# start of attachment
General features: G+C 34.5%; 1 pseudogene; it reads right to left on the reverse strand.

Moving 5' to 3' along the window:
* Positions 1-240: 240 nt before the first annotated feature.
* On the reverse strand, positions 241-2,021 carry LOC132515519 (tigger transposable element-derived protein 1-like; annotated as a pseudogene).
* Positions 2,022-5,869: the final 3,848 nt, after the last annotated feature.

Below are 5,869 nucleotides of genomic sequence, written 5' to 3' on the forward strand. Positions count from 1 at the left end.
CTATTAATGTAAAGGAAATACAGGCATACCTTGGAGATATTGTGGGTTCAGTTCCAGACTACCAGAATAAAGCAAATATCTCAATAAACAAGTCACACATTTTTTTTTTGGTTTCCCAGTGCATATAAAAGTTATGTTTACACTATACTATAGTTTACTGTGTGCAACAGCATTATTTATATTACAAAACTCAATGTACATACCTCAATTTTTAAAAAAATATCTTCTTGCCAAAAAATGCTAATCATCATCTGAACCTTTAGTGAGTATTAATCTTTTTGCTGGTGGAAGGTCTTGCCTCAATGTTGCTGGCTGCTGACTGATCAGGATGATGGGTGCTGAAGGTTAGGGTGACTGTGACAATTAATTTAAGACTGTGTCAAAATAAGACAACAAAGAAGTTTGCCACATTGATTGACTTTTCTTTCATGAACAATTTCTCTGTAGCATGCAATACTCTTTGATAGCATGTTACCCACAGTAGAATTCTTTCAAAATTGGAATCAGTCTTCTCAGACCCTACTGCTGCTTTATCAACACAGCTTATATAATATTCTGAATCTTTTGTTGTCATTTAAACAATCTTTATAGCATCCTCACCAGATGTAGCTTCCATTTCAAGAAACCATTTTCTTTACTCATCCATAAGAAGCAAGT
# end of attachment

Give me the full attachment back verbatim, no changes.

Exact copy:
General features: G+C 34.5%; 1 pseudogene; it reads right to left on the reverse strand.

Moving 5' to 3' along the window:
* Positions 1-240: 240 nt before the first annotated feature.
* On the reverse strand, positions 241-2,021 carry LOC132515519 (tigger transposable element-derived protein 1-like; annotated as a pseudogene).
* Positions 2,022-5,869: the final 3,848 nt, after the last annotated feature.

Below are 5,869 nucleotides of genomic sequence, written 5' to 3' on the forward strand. Positions count from 1 at the left end.
CTATTAATGTAAAGGAAATACAGGCATACCTTGGAGATATTGTGGGTTCAGTTCCAGACTACCAGAATAAAGCAAATATCTCAATAAACAAGTCACACATTTTTTTTTTGGTTTCCCAGTGCATATAAAAGTTATGTTTACACTATACTATAGTTTACTGTGTGCAACAGCATTATTTATATTACAAAACTCAATGTACATACCTCAATTTTTAAAAAAATATCTTCTTGCCAAAAAATGCTAATCATCATCTGAACCTTTAGTGAGTATTAATCTTTTTGCTGGTGGAAGGTCTTGCCTCAATGTTGCTGGCTGCTGACTGATCAGGATGATGGGTGCTGAAGGTTAGGGTGACTGTGACAATTAATTTAAGACTGTGTCAAAATAAGACAACAAAGAAGTTTGCCACATTGATTGACTTTTCTTTCATGAACAATTTCTCTGTAGCATGCAATACTCTTTGATAGCATGTTACCCACAGTAGAATTCTTTCAAAATTGGAATCAGTCTTCTCAGACCCTACTGCTGCTTTATCAACACAGCTTATATAATATTCTGAATCTTTTGTTGTCATTTAAACAATCTTTATAGCATCCTCACCAGATGTAGCTTCCATTTCAAGAAACCATTTTCTTTACTCATCCATAAGAAGCAAGT